Utilities: Time to get on the optimization bandwagon

Tools

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Here's an article penned by the CEO of a company that has built an optimization engine that works for many different industries, including electric power. I wanted to run it not to spotlight any company in particular, but to underline the growing sophistication of grid optimization options. Sophisticated solutions are emerging from national laboratories, universities, non-profit research companies, established grid vendors and innovative startups like the one highlighted here. – Jesse Berst

 

By Roei Ganzarski

 

The US Energy Information Administration expects that the global energy market will see demand grow by more than half its present level by 2035 because of a growing world population. This increased demand and consumption will exceed the renewable rate at which many resources can be produced and the overall sustainability of today’s culture could be in danger. More demand and a dwindling supply of nonrenewable resources is cause for concern and cities need to start taking action now to minimize the risk.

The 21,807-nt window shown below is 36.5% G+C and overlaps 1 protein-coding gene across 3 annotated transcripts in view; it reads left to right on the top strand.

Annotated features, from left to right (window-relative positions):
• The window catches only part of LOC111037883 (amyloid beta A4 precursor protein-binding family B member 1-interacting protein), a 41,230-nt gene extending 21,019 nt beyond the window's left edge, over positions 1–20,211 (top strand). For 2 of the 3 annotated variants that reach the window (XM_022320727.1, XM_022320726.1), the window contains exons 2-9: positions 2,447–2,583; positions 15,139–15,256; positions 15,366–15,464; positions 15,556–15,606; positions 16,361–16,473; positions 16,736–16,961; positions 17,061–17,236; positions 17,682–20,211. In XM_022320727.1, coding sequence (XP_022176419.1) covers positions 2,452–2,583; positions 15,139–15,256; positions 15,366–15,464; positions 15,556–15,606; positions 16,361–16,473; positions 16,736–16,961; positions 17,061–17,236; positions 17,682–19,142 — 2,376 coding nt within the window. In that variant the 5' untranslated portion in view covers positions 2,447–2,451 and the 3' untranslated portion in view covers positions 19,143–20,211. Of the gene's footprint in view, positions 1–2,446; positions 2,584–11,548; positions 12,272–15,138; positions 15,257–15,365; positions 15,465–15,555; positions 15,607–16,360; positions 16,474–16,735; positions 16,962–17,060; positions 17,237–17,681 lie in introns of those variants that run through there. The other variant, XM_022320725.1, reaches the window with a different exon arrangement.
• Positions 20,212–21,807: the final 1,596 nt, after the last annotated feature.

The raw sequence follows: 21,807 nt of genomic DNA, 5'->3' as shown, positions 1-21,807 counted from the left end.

Typically, utilities match demand by increasing supply and the infrastructure to support it, but there are other options that can save valuable time, money and resources. Instead of spending capital to build additional generators and power plants to continue producing enough energy to meet rising demands, power companies should learn to optimize their resources to maximize their availability.

 

New optimization technologies

New dynamic real-time optimization technologies are available to disrupt how energy firms think about their grid and how they handle unforeseen interruptions.

 

Dynamic real-time resource optimization software was leveraged in a test of data from a large energy-focused organization in the Pacific Northwest. The test sought to learn how to meet network level loads while reducing overall operating costs and use of network assets. In a testing environment, the optimization software delivered in a matter of seconds and in some cases milliseconds, a nine-day hour by hour resource use plan for its 128 power sources.